We were both blessed because my wife and I were both savers and we
have two golden rules of thumb, old-fashioned as they may sound:
1. Spend less than you earn.
2. Borrow less than you can afford.
And if you could just do those two simple things, I think I could guarantee that you'll be financially well off.
William: And yet you have said that you use debt to finance some of your investment?
Peter Thornhill: Yes, for example a mortgage in most countries is not tax-deductible as a home owner, but the irony is if you have 20 houses you have total tax deductibility for the interest on the loans you may have.
So for the first-time home-buyer everything is biased against them, however the other thing that has an impact for us is that in Australia there are no long-term residential leases – you are left in effect with holiday lets of no more than 12 months and 60 days notice to move out, which creates conflicts within the market for the young people trying to buy their first home and in effect you are forced to buy in order to have security of tenure.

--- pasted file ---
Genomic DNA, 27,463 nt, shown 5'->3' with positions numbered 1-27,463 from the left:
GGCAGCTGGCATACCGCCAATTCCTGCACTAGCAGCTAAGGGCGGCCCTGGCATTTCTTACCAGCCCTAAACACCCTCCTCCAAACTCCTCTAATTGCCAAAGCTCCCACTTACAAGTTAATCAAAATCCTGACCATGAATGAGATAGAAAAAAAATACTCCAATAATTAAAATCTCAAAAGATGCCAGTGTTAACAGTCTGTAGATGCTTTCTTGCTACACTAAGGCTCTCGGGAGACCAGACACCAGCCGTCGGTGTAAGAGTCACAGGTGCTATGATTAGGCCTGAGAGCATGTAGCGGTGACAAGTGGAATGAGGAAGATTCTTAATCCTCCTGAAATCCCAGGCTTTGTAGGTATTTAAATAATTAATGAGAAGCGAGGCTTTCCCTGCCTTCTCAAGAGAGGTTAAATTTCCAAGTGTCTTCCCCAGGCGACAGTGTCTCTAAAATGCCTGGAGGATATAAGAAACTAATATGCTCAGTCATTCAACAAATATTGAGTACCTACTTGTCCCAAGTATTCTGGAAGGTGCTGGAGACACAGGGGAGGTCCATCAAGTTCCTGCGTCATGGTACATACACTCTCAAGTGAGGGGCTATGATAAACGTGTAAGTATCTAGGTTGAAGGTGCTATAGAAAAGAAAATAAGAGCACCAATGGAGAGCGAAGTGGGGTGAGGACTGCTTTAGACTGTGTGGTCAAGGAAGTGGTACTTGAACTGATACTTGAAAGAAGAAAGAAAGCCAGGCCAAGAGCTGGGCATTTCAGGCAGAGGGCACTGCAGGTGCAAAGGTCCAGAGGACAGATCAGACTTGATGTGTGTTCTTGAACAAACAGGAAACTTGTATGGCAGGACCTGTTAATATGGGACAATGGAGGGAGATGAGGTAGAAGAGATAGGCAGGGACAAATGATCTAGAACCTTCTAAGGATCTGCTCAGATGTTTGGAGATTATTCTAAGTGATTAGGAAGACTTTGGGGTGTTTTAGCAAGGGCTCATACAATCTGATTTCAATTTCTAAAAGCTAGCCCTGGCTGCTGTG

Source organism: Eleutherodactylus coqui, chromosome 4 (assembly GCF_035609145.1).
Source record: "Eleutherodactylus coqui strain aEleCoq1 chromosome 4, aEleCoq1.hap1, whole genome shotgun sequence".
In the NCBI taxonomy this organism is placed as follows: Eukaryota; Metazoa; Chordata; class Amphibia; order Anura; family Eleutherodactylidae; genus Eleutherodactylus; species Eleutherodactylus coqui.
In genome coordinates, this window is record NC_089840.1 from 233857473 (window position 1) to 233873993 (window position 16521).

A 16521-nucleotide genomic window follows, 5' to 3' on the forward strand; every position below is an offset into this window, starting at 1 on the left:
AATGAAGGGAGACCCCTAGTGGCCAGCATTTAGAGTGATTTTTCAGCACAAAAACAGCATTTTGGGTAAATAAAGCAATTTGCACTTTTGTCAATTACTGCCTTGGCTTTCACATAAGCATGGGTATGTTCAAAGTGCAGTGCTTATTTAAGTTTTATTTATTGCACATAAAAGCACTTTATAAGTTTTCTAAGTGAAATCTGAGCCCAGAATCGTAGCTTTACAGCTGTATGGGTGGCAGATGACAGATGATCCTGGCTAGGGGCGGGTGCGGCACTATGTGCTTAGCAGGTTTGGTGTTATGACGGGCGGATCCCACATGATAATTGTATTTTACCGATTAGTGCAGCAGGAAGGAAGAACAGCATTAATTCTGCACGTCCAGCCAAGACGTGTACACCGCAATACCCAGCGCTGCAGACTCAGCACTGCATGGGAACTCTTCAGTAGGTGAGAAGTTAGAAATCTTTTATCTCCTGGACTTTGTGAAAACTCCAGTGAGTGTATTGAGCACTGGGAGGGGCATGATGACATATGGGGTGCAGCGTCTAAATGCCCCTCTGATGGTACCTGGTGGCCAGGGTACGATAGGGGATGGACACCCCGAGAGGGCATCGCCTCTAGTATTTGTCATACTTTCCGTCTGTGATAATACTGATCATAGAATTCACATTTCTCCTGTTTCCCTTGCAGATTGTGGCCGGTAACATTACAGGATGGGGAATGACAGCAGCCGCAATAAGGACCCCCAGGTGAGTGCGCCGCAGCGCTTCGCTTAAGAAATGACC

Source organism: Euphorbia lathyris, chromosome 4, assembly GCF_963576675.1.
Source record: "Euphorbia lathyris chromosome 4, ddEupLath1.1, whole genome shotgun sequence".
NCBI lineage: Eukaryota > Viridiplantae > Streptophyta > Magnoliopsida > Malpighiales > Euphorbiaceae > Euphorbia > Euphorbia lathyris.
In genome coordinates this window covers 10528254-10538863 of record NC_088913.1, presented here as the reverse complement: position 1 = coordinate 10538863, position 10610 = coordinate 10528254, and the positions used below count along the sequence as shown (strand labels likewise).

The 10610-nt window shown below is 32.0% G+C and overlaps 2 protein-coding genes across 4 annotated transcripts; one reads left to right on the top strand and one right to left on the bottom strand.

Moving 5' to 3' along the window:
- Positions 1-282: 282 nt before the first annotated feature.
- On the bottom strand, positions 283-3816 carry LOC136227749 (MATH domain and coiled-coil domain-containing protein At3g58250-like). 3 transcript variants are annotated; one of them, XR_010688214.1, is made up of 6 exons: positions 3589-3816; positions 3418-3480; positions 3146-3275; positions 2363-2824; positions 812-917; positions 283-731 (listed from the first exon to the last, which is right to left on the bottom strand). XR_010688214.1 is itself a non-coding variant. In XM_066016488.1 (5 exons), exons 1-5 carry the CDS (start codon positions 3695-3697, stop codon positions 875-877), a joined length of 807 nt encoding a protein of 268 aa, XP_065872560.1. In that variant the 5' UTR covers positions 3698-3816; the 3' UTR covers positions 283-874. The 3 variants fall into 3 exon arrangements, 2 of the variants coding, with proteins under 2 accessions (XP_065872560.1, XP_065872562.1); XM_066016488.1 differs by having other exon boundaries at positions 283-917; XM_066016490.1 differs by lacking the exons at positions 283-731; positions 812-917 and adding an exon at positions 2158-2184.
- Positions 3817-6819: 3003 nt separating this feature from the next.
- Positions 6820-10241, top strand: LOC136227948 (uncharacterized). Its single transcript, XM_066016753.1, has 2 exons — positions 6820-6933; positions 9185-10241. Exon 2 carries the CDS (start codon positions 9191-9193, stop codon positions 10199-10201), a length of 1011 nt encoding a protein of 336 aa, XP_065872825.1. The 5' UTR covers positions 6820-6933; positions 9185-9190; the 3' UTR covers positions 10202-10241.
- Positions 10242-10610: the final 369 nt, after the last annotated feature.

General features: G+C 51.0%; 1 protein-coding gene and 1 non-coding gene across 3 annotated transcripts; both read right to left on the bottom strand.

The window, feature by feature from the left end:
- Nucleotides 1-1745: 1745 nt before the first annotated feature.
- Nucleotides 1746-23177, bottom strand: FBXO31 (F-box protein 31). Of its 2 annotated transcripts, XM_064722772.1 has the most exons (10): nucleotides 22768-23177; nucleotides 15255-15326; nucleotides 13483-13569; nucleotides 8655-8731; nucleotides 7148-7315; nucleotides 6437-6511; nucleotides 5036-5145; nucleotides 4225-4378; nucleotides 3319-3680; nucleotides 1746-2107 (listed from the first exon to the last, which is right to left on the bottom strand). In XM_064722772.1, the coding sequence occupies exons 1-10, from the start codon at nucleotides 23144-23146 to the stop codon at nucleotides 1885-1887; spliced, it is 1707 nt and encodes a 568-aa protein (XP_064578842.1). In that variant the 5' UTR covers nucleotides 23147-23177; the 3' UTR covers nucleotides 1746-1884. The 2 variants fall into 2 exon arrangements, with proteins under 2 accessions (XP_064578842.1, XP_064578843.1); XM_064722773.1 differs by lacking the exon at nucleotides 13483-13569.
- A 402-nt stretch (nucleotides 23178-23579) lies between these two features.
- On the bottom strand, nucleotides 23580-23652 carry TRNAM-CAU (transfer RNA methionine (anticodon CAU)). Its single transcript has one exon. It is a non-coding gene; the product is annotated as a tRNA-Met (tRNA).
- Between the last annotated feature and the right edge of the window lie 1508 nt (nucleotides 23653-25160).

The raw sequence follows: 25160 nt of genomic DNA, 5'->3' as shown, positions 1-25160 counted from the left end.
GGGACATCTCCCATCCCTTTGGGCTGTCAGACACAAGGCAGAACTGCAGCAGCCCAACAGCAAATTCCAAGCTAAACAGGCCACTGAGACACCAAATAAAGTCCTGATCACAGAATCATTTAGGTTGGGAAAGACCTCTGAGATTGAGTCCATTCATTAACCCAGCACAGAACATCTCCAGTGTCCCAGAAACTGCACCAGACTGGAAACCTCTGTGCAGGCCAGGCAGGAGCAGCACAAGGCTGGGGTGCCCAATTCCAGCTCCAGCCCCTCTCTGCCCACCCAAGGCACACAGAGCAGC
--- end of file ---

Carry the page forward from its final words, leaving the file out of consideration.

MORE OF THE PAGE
Once you have a house, banks will lend you money and ridiculous rates of interest and you can use that for investment purposes. So you can have a mortgage which is not tax-deductible and a line of credit secured against the property which becomes fully tax-deductible.
So what my wife and I did was to use the value of our home to take a (fully tax-deductible) line of credit , we used the dividends from the shares we bought with that loan as additional capital repayments on our mortgage, and the line of credit was flexible so that as our mortgage went down faster and faster with those additional repayments, we increased the line of credit, bought more shares, which played more dividends and so on.
So by simply recycling the cash flow from the shares through the mortgage and back into shares were very quickly able to convert a non-tax-deductible home loan into a fully tax-deductible investment loan, so we were able to get rid of our mortgage in a relatively short period of time.
William: Wow, what a great idea!